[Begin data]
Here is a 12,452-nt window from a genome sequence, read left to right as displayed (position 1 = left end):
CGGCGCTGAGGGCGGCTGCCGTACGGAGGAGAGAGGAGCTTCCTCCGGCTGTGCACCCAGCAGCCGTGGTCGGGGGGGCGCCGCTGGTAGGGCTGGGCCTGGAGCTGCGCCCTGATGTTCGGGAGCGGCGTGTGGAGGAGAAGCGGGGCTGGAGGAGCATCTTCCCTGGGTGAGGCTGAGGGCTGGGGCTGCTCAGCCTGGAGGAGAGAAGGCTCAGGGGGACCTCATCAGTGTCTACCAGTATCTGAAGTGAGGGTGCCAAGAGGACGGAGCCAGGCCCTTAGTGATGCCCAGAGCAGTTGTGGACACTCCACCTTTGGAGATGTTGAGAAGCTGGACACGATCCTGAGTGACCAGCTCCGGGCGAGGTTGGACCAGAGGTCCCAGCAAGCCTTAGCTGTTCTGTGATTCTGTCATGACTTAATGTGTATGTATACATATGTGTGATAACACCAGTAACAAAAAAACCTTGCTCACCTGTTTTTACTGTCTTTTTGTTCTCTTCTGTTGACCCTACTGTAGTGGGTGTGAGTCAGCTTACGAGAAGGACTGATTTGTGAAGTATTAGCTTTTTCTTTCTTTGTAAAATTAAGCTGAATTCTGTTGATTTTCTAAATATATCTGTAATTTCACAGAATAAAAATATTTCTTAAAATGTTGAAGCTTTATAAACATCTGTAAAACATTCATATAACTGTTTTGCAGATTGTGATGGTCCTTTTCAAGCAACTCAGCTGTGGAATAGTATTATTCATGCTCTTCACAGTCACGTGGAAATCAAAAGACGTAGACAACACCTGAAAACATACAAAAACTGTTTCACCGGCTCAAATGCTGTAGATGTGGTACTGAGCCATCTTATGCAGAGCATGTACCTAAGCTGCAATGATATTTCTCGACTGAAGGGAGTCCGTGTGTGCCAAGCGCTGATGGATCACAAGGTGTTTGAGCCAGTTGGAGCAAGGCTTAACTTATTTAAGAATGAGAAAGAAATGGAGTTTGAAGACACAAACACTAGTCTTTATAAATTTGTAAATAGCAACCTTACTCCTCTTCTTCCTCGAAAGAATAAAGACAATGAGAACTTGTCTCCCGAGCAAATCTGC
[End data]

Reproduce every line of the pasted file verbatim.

Here is a 12,452-nt window from a genome sequence, read left to right as displayed (position 1 = left end):
CGGCGCTGAGGGCGGCTGCCGTACGGAGGAGAGAGGAGCTTCCTCCGGCTGTGCACCCAGCAGCCGTGGTCGGGGGGGCGCCGCTGGTAGGGCTGGGCCTGGAGCTGCGCCCTGATGTTCGGGAGCGGCGTGTGGAGGAGAAGCGGGGCTGGAGGAGCATCTTCCCTGGGTGAGGCTGAGGGCTGGGGCTGCTCAGCCTGGAGGAGAGAAGGCTCAGGGGGACCTCATCAGTGTCTACCAGTATCTGAAGTGAGGGTGCCAAGAGGACGGAGCCAGGCCCTTAGTGATGCCCAGAGCAGTTGTGGACACTCCACCTTTGGAGATGTTGAGAAGCTGGACACGATCCTGAGTGACCAGCTCCGGGCGAGGTTGGACCAGAGGTCCCAGCAAGCCTTAGCTGTTCTGTGATTCTGTCATGACTTAATGTGTATGTATACATATGTGTGATAACACCAGTAACAAAAAAACCTTGCTCACCTGTTTTTACTGTCTTTTTGTTCTCTTCTGTTGACCCTACTGTAGTGGGTGTGAGTCAGCTTACGAGAAGGACTGATTTGTGAAGTATTAGCTTTTTCTTTCTTTGTAAAATTAAGCTGAATTCTGTTGATTTTCTAAATATATCTGTAATTTCACAGAATAAAAATATTTCTTAAAATGTTGAAGCTTTATAAACATCTGTAAAACATTCATATAACTGTTTTGCAGATTGTGATGGTCCTTTTCAAGCAACTCAGCTGTGGAATAGTATTATTCATGCTCTTCACAGTCACGTGGAAATCAAAAGACGTAGACAACACCTGAAAACATACAAAAACTGTTTCACCGGCTCAAATGCTGTAGATGTGGTACTGAGCCATCTTATGCAGAGCATGTACCTAAGCTGCAATGATATTTCTCGACTGAAGGGAGTCCGTGTGTGCCAAGCGCTGATGGATCACAAGGTGTTTGAGCCAGTTGGAGCAAGGCTTAACTTATTTAAGAATGAGAAAGAAATGGAGTTTGAAGACACAAACACTAGTCTTTATAAATTTGTAAATAGCAACCTTACTCCTCTTCTTCCTCGAAAGAATAAAGACAATGAGAACTTGTCTCCCGAGCAAATCTGC